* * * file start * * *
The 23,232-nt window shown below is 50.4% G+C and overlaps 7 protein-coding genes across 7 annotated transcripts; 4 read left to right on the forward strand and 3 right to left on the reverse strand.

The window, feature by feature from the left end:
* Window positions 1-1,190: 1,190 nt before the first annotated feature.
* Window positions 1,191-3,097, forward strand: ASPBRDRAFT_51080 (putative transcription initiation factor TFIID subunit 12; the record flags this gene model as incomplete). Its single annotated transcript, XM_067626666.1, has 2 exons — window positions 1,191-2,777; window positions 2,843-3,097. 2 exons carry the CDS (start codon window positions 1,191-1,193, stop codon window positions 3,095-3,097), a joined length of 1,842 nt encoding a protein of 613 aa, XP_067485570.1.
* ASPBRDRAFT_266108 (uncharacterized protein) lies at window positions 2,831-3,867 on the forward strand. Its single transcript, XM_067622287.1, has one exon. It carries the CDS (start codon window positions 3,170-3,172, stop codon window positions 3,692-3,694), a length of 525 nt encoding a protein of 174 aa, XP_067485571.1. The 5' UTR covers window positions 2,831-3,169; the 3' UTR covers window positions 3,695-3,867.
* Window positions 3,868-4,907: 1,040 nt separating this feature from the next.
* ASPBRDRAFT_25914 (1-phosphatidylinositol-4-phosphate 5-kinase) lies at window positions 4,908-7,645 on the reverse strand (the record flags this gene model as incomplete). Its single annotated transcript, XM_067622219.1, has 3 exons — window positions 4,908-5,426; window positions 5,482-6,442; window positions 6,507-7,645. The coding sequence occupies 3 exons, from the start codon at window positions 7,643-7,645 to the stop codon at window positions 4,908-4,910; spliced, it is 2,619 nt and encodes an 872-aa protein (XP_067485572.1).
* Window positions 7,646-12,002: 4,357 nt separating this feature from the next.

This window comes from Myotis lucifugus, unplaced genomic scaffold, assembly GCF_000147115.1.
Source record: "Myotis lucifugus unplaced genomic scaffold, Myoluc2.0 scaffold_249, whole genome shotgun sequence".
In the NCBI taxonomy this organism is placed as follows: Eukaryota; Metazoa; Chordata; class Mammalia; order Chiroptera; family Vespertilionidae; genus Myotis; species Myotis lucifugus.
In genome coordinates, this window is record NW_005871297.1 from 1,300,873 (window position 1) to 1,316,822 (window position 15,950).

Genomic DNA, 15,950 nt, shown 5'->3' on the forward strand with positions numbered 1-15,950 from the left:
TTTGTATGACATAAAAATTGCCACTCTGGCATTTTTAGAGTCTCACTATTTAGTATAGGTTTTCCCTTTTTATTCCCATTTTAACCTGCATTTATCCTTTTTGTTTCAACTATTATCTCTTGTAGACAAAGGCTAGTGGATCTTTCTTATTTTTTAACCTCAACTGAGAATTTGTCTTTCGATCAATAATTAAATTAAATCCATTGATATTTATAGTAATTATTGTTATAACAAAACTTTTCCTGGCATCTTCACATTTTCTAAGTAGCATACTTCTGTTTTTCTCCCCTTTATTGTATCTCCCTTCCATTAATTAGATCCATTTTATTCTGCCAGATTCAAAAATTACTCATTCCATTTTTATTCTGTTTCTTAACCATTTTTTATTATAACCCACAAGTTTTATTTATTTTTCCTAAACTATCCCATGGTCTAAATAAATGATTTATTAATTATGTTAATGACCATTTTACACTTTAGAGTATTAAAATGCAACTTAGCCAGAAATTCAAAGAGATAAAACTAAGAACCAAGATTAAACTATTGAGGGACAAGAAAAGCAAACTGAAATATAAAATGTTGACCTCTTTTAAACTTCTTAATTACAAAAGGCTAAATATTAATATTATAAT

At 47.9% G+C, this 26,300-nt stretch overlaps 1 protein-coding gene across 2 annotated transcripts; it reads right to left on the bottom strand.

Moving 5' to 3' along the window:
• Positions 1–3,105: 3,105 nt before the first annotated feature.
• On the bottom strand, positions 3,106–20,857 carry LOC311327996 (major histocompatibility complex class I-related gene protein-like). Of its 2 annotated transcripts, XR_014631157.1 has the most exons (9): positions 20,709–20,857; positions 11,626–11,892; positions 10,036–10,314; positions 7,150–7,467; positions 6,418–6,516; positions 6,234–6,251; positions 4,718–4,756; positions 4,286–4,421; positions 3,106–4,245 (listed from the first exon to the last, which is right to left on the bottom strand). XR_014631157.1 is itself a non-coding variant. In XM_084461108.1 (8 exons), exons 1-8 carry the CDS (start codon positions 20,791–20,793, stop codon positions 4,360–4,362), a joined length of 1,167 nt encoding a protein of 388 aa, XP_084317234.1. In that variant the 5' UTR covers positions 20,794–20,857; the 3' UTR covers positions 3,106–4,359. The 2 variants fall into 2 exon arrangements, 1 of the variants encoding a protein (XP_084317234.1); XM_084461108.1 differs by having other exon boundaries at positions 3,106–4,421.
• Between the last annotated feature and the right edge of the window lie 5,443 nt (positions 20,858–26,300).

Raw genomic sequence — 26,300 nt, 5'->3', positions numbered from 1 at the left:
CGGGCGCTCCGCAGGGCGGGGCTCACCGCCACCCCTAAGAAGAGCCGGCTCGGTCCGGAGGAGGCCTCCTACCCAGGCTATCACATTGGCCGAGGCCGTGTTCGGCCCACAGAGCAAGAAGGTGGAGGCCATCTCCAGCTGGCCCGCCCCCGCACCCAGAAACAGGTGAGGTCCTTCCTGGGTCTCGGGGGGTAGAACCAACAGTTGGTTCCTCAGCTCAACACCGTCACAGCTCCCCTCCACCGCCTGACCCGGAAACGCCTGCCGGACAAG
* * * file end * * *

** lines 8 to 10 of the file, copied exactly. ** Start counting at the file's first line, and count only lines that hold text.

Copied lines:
* Window positions 7,646-12,002: 4,357 nt separating this feature from the next.

This window comes from Myotis lucifugus, unplaced genomic scaffold, assembly GCF_000147115.1.
Source record: "Myotis lucifugus unplaced genomic scaffold, Myoluc2.0 scaffold_249, whole genome shotgun sequence".